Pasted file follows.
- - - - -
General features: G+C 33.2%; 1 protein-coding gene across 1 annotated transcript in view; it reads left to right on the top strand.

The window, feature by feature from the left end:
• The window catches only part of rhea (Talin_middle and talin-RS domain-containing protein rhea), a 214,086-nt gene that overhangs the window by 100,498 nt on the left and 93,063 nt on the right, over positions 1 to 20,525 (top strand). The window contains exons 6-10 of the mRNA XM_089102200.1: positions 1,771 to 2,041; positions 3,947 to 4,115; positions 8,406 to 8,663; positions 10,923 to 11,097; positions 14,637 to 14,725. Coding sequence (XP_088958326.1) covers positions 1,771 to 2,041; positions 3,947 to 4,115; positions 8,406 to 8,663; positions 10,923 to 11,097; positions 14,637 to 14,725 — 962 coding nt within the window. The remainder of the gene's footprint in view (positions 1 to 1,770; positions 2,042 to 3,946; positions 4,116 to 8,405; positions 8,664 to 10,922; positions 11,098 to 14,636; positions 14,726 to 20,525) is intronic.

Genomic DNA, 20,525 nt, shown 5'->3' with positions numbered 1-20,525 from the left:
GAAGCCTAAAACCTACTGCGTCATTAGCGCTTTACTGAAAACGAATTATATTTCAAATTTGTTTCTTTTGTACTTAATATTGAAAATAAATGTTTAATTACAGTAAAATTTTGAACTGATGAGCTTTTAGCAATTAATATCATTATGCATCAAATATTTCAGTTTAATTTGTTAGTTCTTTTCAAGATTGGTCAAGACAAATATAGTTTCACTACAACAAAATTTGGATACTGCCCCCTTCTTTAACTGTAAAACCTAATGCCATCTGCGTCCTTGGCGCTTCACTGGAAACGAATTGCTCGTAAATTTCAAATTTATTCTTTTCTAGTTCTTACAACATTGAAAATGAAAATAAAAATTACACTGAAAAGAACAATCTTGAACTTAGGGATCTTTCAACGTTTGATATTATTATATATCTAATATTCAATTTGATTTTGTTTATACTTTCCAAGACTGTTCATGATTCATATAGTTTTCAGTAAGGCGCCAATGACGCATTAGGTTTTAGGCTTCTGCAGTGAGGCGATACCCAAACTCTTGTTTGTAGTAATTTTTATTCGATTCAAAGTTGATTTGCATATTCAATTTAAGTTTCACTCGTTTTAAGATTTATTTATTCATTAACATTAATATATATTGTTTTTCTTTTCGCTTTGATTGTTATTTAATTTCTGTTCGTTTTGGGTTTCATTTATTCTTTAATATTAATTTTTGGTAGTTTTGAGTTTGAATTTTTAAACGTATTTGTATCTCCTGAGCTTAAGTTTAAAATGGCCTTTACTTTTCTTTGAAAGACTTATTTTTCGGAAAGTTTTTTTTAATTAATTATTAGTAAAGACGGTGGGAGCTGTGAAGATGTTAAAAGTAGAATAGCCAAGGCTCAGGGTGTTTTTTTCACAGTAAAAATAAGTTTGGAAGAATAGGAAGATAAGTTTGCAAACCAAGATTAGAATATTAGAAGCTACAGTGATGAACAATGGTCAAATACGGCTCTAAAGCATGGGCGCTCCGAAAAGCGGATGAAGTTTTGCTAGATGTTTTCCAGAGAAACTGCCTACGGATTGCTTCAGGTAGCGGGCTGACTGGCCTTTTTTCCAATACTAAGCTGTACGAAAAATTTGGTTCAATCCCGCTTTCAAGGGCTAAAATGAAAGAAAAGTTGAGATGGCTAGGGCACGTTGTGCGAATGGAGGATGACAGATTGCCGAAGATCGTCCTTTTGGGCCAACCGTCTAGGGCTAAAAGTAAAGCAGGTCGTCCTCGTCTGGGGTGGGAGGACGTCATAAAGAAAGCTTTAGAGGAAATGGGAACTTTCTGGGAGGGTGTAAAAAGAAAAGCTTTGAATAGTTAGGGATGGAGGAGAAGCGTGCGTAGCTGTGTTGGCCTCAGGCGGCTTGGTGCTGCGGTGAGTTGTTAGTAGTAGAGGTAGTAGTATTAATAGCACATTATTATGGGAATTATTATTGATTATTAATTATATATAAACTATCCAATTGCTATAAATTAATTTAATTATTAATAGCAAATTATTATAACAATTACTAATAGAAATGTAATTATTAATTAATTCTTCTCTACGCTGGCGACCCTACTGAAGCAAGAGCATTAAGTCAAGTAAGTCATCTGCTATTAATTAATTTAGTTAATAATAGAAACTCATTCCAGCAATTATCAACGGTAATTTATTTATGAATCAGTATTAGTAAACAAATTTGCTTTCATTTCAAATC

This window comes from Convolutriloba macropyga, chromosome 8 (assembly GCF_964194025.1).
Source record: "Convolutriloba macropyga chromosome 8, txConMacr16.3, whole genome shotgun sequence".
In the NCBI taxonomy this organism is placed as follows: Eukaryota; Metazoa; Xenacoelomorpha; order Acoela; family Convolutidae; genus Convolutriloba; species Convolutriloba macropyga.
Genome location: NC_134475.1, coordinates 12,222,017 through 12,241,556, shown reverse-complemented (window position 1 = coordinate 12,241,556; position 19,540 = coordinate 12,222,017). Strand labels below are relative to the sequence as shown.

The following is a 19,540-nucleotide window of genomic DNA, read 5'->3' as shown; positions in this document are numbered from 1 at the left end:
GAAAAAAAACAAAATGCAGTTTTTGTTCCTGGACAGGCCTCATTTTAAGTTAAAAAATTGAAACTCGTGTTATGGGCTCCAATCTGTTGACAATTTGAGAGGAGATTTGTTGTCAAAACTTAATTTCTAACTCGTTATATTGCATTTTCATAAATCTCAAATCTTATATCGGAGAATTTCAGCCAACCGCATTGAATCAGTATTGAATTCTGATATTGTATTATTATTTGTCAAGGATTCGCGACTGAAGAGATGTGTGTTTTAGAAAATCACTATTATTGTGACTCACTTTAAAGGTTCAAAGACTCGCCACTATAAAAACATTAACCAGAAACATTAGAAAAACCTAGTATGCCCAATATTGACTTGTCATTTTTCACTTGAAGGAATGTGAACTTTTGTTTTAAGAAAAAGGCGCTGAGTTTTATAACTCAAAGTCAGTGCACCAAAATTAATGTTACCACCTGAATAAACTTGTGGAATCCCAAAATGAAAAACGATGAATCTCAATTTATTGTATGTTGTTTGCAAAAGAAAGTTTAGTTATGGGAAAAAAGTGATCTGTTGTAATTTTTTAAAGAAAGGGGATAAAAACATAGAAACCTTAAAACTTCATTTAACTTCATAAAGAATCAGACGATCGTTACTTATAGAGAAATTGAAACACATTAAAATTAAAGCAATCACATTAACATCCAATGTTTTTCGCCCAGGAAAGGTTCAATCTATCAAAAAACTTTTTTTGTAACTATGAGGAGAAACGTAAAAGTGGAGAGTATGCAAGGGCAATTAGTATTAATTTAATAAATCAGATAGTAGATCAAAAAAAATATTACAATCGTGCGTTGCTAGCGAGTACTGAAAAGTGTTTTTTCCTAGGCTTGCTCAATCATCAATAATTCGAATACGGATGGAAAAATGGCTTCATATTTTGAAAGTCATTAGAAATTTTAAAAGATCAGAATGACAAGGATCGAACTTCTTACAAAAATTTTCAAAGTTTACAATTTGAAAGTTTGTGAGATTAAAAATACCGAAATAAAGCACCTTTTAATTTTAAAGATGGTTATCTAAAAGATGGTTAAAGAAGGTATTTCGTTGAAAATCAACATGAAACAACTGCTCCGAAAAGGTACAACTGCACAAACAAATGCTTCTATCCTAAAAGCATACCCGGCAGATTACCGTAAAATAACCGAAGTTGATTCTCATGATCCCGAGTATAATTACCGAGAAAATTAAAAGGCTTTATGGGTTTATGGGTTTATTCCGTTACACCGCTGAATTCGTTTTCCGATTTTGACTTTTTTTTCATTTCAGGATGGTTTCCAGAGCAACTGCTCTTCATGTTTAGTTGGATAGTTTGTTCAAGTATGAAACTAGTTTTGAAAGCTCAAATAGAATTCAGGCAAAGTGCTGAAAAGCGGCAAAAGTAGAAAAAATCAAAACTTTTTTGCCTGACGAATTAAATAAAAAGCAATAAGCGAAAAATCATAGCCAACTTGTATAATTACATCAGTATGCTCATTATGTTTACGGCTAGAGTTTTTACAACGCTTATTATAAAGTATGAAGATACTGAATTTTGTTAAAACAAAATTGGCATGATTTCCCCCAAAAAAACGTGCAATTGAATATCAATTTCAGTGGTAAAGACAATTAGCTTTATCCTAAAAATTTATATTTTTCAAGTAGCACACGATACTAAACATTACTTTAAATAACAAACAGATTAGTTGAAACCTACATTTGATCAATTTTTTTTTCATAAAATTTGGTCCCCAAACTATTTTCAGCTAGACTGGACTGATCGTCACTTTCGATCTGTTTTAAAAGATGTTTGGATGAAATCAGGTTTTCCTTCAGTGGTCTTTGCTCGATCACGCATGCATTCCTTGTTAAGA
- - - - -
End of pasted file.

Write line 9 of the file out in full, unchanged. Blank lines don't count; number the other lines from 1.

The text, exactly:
Genome location: NC_134475.1, coordinates 12,222,017 through 12,241,556, shown reverse-complemented (window position 1 = coordinate 12,241,556; position 19,540 = coordinate 12,222,017). Strand labels below are relative to the sequence as shown.